Fair and ethical practices are as essential now as in 1911.
New York City, NY (PRWEB) August 12, 2013
According to the New York City Fair Trade Coalition, "Fair Trade" is a system of exchange that ensures livable wages to workers, safe working conditions, and environmentally sound company policies.
In fact, the movement has an impressive history. The Fair Trade movement points to its origins after World War II when religious and non governmental organizations made improvements for workers, especially for those in less developed nations. However, if Fair Trade is seen in its larger context of doing business with justice and morality, then obviously it has a longer history. We can look at our own US history for an egregious example of what can happen when fair trade principles are ignored. On March 25,1911 the Triangle Shirtwaist Factory Fire occurred in New York City. The managers locked the doors to the stairwells and exits, a common practice to prevent pilferage and unauthorized breaks. Many of the workers jumped from the 8th, 9th, and 10th floors to the street below. 146 workers in total, mostly young women, lost their lives that day.
Unfortunately, tragedies like this are not only documented in our history texts but are also declared in recent news headlines. On April 24, 2013, over 1,000 garment workers died in Bangladesh when the building which they labored in collapsed. The workers were coerced to enter the building despite warnings that it was unsafe. In the wake of this tragedy Bangladesh's cabinet decided to allow trade unions to form, without the permission of factory owners. The cabinet also moved to raise the minimum wage for garment workers. Both of these are seen as a direct result of the collapse. Likewise, the Triangle Shirtwaist Factory Fire led to legislation requiring improved factory safety standards and helped spur the growth of the International Ladies' Garment Workers' Union, which fought for better working conditions for sweatshop workers.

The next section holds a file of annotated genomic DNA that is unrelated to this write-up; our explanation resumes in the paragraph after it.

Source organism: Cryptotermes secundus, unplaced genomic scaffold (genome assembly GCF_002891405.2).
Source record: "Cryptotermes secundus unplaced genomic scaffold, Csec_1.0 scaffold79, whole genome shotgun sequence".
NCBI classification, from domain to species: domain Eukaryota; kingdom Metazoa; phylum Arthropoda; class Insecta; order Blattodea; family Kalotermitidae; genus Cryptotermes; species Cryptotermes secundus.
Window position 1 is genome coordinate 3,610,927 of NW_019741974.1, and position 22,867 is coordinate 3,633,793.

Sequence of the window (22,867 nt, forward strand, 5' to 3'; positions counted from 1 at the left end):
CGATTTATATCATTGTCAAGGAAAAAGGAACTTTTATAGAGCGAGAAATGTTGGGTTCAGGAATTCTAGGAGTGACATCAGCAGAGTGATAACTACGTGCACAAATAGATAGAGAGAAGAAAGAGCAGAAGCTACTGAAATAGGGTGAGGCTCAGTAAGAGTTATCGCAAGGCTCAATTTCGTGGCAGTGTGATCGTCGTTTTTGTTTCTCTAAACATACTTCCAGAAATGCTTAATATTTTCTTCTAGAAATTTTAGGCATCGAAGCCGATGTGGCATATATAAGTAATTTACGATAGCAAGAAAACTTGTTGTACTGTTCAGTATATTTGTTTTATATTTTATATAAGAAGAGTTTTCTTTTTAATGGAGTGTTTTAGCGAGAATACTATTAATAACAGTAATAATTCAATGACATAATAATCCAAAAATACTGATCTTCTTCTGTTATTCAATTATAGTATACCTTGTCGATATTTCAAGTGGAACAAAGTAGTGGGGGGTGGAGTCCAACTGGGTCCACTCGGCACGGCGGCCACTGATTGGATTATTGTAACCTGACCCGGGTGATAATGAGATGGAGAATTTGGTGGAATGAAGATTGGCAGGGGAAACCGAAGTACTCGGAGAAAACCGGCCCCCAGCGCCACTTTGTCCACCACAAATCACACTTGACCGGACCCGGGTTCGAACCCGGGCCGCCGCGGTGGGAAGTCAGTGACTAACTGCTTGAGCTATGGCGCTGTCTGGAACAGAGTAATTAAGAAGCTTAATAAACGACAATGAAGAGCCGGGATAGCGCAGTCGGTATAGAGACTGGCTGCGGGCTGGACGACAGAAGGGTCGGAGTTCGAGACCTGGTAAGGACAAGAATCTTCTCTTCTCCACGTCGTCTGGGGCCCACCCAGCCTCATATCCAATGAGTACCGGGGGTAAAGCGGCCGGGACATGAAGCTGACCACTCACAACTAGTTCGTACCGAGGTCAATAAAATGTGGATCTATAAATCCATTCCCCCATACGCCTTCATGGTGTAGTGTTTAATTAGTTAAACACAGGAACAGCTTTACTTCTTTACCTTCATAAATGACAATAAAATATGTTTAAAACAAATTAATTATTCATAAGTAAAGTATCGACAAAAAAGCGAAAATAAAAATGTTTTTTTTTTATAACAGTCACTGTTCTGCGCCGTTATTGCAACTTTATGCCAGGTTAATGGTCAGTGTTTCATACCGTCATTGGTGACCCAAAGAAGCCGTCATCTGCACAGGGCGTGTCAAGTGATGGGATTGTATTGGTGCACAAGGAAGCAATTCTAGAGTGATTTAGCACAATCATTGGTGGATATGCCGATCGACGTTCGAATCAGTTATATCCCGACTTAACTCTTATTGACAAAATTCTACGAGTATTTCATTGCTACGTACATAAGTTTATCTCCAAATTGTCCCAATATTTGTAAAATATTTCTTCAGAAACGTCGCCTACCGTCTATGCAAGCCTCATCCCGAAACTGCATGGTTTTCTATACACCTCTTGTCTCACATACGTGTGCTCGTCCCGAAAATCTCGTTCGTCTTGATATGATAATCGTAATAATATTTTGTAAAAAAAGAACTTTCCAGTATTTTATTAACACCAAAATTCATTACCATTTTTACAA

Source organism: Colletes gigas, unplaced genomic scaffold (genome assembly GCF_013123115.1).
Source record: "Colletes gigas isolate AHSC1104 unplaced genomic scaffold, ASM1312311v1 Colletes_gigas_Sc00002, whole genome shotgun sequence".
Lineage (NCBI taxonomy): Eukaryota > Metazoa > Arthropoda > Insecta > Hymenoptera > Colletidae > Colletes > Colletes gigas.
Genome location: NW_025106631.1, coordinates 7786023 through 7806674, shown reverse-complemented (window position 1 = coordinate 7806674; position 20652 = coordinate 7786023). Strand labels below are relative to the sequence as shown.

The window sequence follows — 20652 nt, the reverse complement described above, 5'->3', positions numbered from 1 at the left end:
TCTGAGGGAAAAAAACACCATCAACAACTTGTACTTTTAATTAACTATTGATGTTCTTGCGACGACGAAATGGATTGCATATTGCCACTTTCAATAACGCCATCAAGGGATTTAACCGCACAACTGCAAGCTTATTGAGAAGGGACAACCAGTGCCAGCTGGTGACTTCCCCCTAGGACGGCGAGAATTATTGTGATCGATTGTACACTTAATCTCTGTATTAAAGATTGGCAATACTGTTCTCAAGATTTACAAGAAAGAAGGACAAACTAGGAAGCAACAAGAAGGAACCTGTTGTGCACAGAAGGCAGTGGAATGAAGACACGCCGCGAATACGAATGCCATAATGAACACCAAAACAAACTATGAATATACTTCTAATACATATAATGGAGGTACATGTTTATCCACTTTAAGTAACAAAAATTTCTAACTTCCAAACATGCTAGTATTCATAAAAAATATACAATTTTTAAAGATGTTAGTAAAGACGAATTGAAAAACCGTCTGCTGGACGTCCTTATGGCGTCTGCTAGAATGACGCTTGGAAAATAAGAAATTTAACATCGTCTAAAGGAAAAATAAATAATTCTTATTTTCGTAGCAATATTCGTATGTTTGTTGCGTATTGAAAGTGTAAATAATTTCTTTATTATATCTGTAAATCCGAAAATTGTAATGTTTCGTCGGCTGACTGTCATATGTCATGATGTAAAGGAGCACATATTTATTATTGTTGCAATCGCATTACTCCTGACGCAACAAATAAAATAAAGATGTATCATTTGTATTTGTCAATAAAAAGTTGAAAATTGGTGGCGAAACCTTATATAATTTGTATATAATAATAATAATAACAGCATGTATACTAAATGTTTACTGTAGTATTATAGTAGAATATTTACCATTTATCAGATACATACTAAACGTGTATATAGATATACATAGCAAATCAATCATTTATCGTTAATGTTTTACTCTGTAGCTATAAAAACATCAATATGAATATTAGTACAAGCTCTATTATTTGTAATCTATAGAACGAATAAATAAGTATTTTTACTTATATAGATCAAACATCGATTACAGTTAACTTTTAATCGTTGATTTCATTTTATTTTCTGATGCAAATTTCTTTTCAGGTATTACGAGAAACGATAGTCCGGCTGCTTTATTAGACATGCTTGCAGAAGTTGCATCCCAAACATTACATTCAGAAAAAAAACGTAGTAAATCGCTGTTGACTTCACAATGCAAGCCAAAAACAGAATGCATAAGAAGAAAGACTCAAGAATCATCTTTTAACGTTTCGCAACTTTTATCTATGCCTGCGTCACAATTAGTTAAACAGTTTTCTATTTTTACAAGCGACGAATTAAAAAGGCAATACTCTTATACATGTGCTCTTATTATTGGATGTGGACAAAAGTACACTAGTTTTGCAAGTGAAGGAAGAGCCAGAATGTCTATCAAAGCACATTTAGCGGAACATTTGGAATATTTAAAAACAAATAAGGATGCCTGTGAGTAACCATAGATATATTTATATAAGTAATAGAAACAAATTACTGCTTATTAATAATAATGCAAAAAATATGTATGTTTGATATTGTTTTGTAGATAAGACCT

Theses tragedies, make it evident why Fair Trade and ethical practices are essential to the fashion industry. Each of the brands showcased at the upcoming Fair Fashion Pop-Up has a vision beyond just the creation of beautiful projects, to have a positive impact on the world. Destiny Foundation is a social enterprise based in Kolkata, India, that employs victims of exploitation to hand make bags, scarves, and home goods using traditional Indian techniques. Reborn by Soham Dave is an eco-lifestyle brand that fuses the old and new with contemporary leisure clothing, filling a niche for authentic hand crafted pieces in beautiful natural materials. Every piece is hand made by women artisans in India. Jewelry designer Natalie Frigo keeps her focus local. Sculpting all of the designs by hand in her lower Manhattan studio, Natalie personally attends to each detail using the ancient practices of metal smithing and 'cire perdue' (also known as lost-wax casting). The organic forms are then hand cast and finished using only recycled metals and personally selected, ethically sourced gemstones. Natalie's inspiration ranges from early metallurgy and textile design to recent architectural developments, culminating in a collection that is contemporary, but by referencing venerable artifacts, also feels timeless. Women's fashion footwear brand BHAVA, sets a new standard in footwear design by sourcing the highest quality hand-woven, organic, recycled and cruelty free components. As per creative director, Francisca Pineda "Our mission is to create a footwear experience, as in tune with our environment as our spirit."
Sponsored by the NYC Fair Trade Coalition, the Fair Fashion Pop-Up takes place this Thursday & Friday in the New York City's LES, 75 E 4th St, Thursday, August 15, and Friday, August 16, 2013, from 6-9:00 PM.